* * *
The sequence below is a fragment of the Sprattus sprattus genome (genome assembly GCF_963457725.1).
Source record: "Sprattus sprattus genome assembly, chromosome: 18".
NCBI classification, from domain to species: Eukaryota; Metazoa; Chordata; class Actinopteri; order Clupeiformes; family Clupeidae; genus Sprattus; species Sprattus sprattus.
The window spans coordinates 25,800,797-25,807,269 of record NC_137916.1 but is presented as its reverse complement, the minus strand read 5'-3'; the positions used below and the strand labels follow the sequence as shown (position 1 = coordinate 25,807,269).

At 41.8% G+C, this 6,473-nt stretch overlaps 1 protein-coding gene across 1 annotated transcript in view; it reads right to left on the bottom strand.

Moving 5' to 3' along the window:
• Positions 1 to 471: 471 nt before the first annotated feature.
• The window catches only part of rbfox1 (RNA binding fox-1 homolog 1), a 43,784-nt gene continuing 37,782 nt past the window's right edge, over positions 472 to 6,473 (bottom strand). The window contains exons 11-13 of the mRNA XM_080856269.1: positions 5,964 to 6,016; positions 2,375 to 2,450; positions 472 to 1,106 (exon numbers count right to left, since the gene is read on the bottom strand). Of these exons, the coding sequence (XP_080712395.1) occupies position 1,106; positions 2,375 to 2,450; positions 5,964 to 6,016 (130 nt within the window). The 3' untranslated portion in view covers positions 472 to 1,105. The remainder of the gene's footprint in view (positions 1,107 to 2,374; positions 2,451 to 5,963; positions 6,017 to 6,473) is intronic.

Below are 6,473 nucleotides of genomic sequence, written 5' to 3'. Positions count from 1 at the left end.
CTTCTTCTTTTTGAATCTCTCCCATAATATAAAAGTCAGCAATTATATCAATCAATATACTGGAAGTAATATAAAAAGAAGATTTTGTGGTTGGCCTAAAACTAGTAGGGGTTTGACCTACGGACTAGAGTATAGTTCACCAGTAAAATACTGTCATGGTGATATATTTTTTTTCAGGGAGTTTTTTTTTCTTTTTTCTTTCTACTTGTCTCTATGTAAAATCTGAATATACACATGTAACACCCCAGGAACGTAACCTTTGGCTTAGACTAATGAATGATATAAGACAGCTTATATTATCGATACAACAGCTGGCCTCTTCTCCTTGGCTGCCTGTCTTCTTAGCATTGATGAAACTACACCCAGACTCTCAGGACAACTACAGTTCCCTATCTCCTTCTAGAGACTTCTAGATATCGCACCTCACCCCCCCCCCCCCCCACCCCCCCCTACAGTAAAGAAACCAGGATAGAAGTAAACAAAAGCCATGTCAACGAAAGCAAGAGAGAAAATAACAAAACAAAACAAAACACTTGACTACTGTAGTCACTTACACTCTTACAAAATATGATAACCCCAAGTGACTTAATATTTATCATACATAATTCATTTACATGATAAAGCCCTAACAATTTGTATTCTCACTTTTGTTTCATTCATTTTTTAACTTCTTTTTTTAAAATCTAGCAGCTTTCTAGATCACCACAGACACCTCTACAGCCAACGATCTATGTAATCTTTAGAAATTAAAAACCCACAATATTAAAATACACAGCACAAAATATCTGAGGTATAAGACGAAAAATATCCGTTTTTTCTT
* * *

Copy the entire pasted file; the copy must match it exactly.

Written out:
The sequence below is a fragment of the Sprattus sprattus genome (genome assembly GCF_963457725.1).
Source record: "Sprattus sprattus genome assembly, chromosome: 18".
NCBI classification, from domain to species: Eukaryota; Metazoa; Chordata; class Actinopteri; order Clupeiformes; family Clupeidae; genus Sprattus; species Sprattus sprattus.
The window spans coordinates 25,800,797-25,807,269 of record NC_137916.1 but is presented as its reverse complement, the minus strand read 5'-3'; the positions used below and the strand labels follow the sequence as shown (position 1 = coordinate 25,807,269).

At 41.8% G+C, this 6,473-nt stretch overlaps 1 protein-coding gene across 1 annotated transcript in view; it reads right to left on the bottom strand.

Moving 5' to 3' along the window:
• Positions 1 to 471: 471 nt before the first annotated feature.
• The window catches only part of rbfox1 (RNA binding fox-1 homolog 1), a 43,784-nt gene continuing 37,782 nt past the window's right edge, over positions 472 to 6,473 (bottom strand). The window contains exons 11-13 of the mRNA XM_080856269.1: positions 5,964 to 6,016; positions 2,375 to 2,450; positions 472 to 1,106 (exon numbers count right to left, since the gene is read on the bottom strand). Of these exons, the coding sequence (XP_080712395.1) occupies position 1,106; positions 2,375 to 2,450; positions 5,964 to 6,016 (130 nt within the window). The 3' untranslated portion in view covers positions 472 to 1,105. The remainder of the gene's footprint in view (positions 1,107 to 2,374; positions 2,451 to 5,963; positions 6,017 to 6,473) is intronic.

Below are 6,473 nucleotides of genomic sequence, written 5' to 3'. Positions count from 1 at the left end.
CTTCTTCTTTTTGAATCTCTCCCATAATATAAAAGTCAGCAATTATATCAATCAATATACTGGAAGTAATATAAAAAGAAGATTTTGTGGTTGGCCTAAAACTAGTAGGGGTTTGACCTACGGACTAGAGTATAGTTCACCAGTAAAATACTGTCATGGTGATATATTTTTTTTCAGGGAGTTTTTTTTTCTTTTTTCTTTCTACTTGTCTCTATGTAAAATCTGAATATACACATGTAACACCCCAGGAACGTAACCTTTGGCTTAGACTAATGAATGATATAAGACAGCTTATATTATCGATACAACAGCTGGCCTCTTCTCCTTGGCTGCCTGTCTTCTTAGCATTGATGAAACTACACCCAGACTCTCAGGACAACTACAGTTCCCTATCTCCTTCTAGAGACTTCTAGATATCGCACCTCACCCCCCCCCCCCCCCACCCCCCCCTACAGTAAAGAAACCAGGATAGAAGTAAACAAAAGCCATGTCAACGAAAGCAAGAGAGAAAATAACAAAACAAAACAAAACACTTGACTACTGTAGTCACTTACACTCTTACAAAATATGATAACCCCAAGTGACTTAATATTTATCATACATAATTCATTTACATGATAAAGCCCTAACAATTTGTATTCTCACTTTTGTTTCATTCATTTTTTAACTTCTTTTTTTAAAATCTAGCAGCTTTCTAGATCACCACAGACACCTCTACAGCCAACGATCTATGTAATCTTTAGAAATTAAAAACCCACAATATTAAAATACACAGCACAAAATATCTGAGGTATAAGACGAAAAATATCCGTTTTTTCTT